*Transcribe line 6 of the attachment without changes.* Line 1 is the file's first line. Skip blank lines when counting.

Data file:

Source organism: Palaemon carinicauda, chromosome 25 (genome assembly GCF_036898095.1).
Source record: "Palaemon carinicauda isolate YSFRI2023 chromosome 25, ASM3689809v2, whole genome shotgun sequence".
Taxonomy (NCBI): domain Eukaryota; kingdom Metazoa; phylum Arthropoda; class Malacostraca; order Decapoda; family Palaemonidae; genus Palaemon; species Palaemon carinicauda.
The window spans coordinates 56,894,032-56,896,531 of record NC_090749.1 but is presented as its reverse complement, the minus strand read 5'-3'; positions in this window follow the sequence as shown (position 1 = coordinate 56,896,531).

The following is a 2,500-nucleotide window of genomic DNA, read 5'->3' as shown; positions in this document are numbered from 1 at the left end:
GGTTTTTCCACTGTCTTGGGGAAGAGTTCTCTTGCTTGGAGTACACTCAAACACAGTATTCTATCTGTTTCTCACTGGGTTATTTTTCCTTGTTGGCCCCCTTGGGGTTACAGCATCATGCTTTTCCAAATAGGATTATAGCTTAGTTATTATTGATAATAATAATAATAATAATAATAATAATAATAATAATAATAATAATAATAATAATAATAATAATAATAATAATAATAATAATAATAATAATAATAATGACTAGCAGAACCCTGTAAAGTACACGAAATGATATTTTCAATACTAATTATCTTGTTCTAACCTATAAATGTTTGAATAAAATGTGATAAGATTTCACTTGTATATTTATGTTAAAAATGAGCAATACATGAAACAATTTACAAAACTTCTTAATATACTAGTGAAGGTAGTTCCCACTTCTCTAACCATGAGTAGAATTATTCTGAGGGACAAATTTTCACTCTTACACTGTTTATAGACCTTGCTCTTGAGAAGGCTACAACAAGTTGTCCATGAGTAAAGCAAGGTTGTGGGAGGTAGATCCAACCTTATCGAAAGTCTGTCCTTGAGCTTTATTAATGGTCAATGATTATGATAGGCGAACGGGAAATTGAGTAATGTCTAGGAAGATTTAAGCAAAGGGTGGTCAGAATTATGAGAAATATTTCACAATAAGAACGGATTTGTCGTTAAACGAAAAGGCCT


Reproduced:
GGTTTTTCCACTGTCTTGGGGAAGAGTTCTCTTGCTTGGAGTACACTCAAACACAGTATTCTATCTGTTTCTCACTGGGTTATTTTTCCTTGTTGGCCCCCTTGGGGTTACAGCATCATGCTTTTCCAAATAGGATTATAGCTTAGTTATTATTGATAATAATAATAATAATAATAATAATAATAATAATAATAATAATAATAATAATAATAATAATAATAATAATAATAATAATAATAATAATAATAATAATGACTAGCAGAACCCTGTAAAGTACACGAAATGATATTTTCAATACTAATTATCTTGTTCTAACCTATAAATGTTTGAATAAAATGTGATAAGATTTCACTTGTATATTTATGTTAAAAATGAGCAATACATGAAACAATTTACAAAACTTCTTAATATACTAGTGAAGGTAGTTCCCACTTCTCTAACCATGAGTAGAATTATTCTGAGGGACAAATTTTCACTCTTACACTGTTTATAGACCTTGCTCTTGAGAAGGCTACAACAAGTTGTCCATGAGTAAAGCAAGGTTGTGGGAGGTAGATCCAACCTTATCGAAAGTCTGTCCTTGAGCTTTATTAATGGTCAATGATTATGATAGGCGAACGGGAAATTGAGTAATGTCTAGGAAGATTTAAGCAAAGGGTGGTCAGAATTATGAGAAATATTTCACAATAAGAACGGATTTGTCGTTAAACGAAAAGGCCT